Immunization Pros and Cons List

Immunization comes with many benefits. It also comes with some risks that must be acknowledged. For many, the benefits of preventing diseases outweigh the risks that a vaccine might cause at the individual level.

Here are the key immunization pros and cons to think about and discuss.

List of the Pros of Immunization

1. It dramatically reduces the rate of disease.
Since vaccinations began, numerous diseases have seen dramatic drops in the number of cases that are medically evaluated each year. Most common childhood vaccinations, including polio, smallpox, and measles, have reduction rates above 99%. Even mumps and whooping cough have reduction rates close to 90%.

2. It protects other people too.
Vaccinations help to prevent individual disease problems. They also help to protect other people as well. When one person is immunized against a disease, they do not spread it to others. This helps to prevent those who may not be able to receive a vaccination, because they are too young or are allergic to the ingredients of the vaccine.

3. It is an affordable intervention.
In Colorado, treating just 500 children for a disease that had an available vaccine costs about $29 million per year. For the United States as a whole, spending $1 on a vaccine saves almost $20 in future medical costs. Many health insurance plans will cover the cost of the vaccination completely. Even if it’s not covered, most will only pay a small co-pay to receive their needed immunization.

4. It offers an insurance program.
About 2 people in every 1 million who are immunized may experience a serious problem from a vaccine that they received. Should this occur in the United States, the Vaccine Injury Compensation Program may offer financial help to those affected. A petition is required to access this program and the vaccine must be covered by the program to qualify.

5. It does not cause autism.
There is no independently verifiable research to support the claims of outlier studies that suggest vaccines and immunization may cause autism.

6. It allows for safer travel experiences.
In North America and Europe, there are certain diseases which are not present that are possible to contract in the rest of the world. A series of travel vaccines make it possible to have protections against many contagious diseases, providing for a safer overall experience. A common set of travel vaccines for immunization include Hepatitis A, Hepatitis B, yellow fever, typhoid fever, encephalitis, and rabies.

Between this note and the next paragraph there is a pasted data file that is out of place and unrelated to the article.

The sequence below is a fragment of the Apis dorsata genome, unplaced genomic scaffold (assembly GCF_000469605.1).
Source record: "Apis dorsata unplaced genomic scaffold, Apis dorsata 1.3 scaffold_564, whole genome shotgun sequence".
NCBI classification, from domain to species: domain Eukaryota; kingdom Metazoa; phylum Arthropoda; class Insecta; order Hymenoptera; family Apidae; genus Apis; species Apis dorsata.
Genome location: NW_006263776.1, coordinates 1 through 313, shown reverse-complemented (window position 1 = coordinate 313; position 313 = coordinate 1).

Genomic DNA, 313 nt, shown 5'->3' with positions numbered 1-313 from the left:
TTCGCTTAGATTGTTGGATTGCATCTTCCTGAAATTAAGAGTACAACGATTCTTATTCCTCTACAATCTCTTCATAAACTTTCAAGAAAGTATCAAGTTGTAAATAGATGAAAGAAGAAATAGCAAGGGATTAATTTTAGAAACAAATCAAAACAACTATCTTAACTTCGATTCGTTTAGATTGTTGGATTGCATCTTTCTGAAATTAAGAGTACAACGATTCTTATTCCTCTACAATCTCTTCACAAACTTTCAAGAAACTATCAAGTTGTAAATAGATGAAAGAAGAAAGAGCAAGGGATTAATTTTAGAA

7. It is a process that is fully tested.
In the early days of vaccine production, many people were exposed to the disease they were trying to protect themselves against. For the polio vaccine, more than 2,000 people had permanent injuries or disabilities that occurred from the vaccine. Times have changed since then. Any vaccine must go through up to 15 years of testing before it will be allowed in the general population.

8. It is available almost everywhere.
In the past, it was often necessary to schedule a doctor’s visit to receive a vaccine. Today, vaccines can be distributed at pharmacies, urgent care centers, and other walk-in facilities.

List of the Cons of Immunization

1. It does not prevent disease transmission all the time.
Diseases will attack everyone, no matter what their immunization status may be. That means it is possible for individuals who have received a vaccine to still catch the disease they were immunized against. Successful attack rates are generally lower in the vaccinated population than the unvaccinated population, but the risk of transmission is still present.

2. It can cause painful side effects.
Injections are the most common form of immunization. Not only does the needle stick cause pain, there can also be side effects, like inflammation or infection, at the site of injection. Allergies to a vaccine can develop at any time as well. Headaches, fevers, and muscle or joint pain are also common.

3. It may expose individuals to thimerosal.
Thimerosal is an organic mercury preservative that prevents bacteria growth within a vaccine. It is broken down within the body and eliminated immediately. Although some people do have allergic reactions to it, autism is not triggered by it. Thimerosal was removed from U.S. vaccines in 2001. Influenza vaccines are available without it as well.

These immunization pros and cons suggest that there is a lot of conflicting information available to parents and individuals today regarding this process. We must remember how difficult life was for families just a few generations ago when vaccines were not readily available. Although there are always risks with any medical procedure, the risks associated with receiving a vaccine are much smaller than the risks of contracting the actual disease.